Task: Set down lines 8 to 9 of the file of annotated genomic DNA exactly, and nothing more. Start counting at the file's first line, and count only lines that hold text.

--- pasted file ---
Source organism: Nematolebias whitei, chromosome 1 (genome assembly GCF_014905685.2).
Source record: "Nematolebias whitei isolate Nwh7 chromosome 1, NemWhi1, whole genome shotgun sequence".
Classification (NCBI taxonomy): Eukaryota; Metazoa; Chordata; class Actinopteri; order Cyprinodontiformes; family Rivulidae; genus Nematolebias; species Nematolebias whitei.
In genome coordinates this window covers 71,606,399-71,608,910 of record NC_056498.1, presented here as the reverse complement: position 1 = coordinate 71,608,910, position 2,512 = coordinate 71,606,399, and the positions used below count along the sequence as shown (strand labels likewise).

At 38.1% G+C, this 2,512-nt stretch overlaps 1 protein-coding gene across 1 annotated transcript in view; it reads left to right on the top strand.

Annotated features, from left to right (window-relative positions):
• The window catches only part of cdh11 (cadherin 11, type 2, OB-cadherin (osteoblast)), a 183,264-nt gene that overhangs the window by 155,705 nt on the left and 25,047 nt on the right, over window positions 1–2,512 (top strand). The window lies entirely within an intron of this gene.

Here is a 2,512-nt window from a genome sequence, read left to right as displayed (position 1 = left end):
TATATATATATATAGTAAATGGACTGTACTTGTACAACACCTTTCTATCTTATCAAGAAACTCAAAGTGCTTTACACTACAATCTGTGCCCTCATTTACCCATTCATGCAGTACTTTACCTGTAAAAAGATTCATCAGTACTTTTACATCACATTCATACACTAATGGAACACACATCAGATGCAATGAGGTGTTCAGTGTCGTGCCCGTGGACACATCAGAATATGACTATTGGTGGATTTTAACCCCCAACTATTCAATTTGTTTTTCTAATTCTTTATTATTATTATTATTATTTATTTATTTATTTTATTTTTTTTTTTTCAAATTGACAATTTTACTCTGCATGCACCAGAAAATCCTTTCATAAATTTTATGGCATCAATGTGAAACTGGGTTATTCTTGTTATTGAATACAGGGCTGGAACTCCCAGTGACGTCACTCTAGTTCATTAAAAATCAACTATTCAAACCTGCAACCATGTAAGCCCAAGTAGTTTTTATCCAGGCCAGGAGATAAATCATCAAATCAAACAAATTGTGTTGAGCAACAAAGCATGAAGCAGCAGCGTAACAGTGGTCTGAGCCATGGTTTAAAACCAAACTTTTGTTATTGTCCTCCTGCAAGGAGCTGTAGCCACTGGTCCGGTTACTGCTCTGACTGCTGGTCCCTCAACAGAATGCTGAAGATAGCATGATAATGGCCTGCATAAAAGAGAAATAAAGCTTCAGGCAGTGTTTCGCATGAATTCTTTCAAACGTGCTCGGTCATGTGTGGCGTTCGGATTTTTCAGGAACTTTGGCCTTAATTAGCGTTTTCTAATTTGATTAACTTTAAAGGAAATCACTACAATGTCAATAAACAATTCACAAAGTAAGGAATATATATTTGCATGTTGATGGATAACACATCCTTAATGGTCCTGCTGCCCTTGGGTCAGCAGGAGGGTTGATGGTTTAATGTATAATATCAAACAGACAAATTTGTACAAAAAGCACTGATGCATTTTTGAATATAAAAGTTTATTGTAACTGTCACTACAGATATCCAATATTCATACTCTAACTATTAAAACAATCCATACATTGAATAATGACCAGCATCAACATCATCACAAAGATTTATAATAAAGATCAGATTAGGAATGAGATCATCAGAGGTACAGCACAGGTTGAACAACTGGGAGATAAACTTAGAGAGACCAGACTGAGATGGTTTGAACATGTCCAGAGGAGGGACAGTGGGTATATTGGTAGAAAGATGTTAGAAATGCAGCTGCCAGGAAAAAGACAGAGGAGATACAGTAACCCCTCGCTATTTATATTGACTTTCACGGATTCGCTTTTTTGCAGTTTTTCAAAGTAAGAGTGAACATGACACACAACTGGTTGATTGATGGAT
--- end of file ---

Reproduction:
Here is a 2,512-nt window from a genome sequence, read left to right as displayed (position 1 = left end):
TATATATATATATAGTAAATGGACTGTACTTGTACAACACCTTTCTATCTTATCAAGAAACTCAAAGTGCTTTACACTACAATCTGTGCCCTCATTTACCCATTCATGCAGTACTTTACCTGTAAAAAGATTCATCAGTACTTTTACATCACATTCATACACTAATGGAACACACATCAGATGCAATGAGGTGTTCAGTGTCGTGCCCGTGGACACATCAGAATATGACTATTGGTGGATTTTAACCCCCAACTATTCAATTTGTTTTTCTAATTCTTTATTATTATTATTATTATTTATTTATTTATTTTATTTTTTTTTTTTCAAATTGACAATTTTACTCTGCATGCACCAGAAAATCCTTTCATAAATTTTATGGCATCAATGTGAAACTGGGTTATTCTTGTTATTGAATACAGGGCTGGAACTCCCAGTGACGTCACTCTAGTTCATTAAAAATCAACTATTCAAACCTGCAACCATGTAAGCCCAAGTAGTTTTTATCCAGGCCAGGAGATAAATCATCAAATCAAACAAATTGTGTTGAGCAACAAAGCATGAAGCAGCAGCGTAACAGTGGTCTGAGCCATGGTTTAAAACCAAACTTTTGTTATTGTCCTCCTGCAAGGAGCTGTAGCCACTGGTCCGGTTACTGCTCTGACTGCTGGTCCCTCAACAGAATGCTGAAGATAGCATGATAATGGCCTGCATAAAAGAGAAATAAAGCTTCAGGCAGTGTTTCGCATGAATTCTTTCAAACGTGCTCGGTCATGTGTGGCGTTCGGATTTTTCAGGAACTTTGGCCTTAATTAGCGTTTTCTAATTTGATTAACTTTAAAGGAAATCACTACAATGTCAATAAACAATTCACAAAGTAAGGAATATATATTTGCATGTTGATGGATAACACATCCTTAATGGTCCTGCTGCCCTTGGGTCAGCAGGAGGGTTGATGGTTTAATGTATAATATCAAACAGACAAATTTGTACAAAAAGCACTGATGCATTTTTGAATATAAAAGTTTATTGTAACTGTCACTACAGATATCCAATATTCATACTCTAACTATTAAAACAATCCATACATTGAATAATGACCAGCATCAACATCATCACAAAGATTTATAATAAAGATCAGATTAGGAATGAGATCATCAGAGGTACAGCACAGGTTGAACAACTGGGAGATAAACTTAGAGAGACCAGACTGAGATGGTTTGAACATGTCCAGAGGAGGGACAGTGGGTATATTGGTAGAAAGATGTTAGAAATGCAGCTGCCAGGAAAAAGACAGAGGAGATACAGTAACCCCTCGCTATTTATATTGACTTTCACGGATTCGCTTTTTTGCAGTTTTTCAAAGTAAGAGTGAACATGACACACAACTGGTTGATTGATGGAT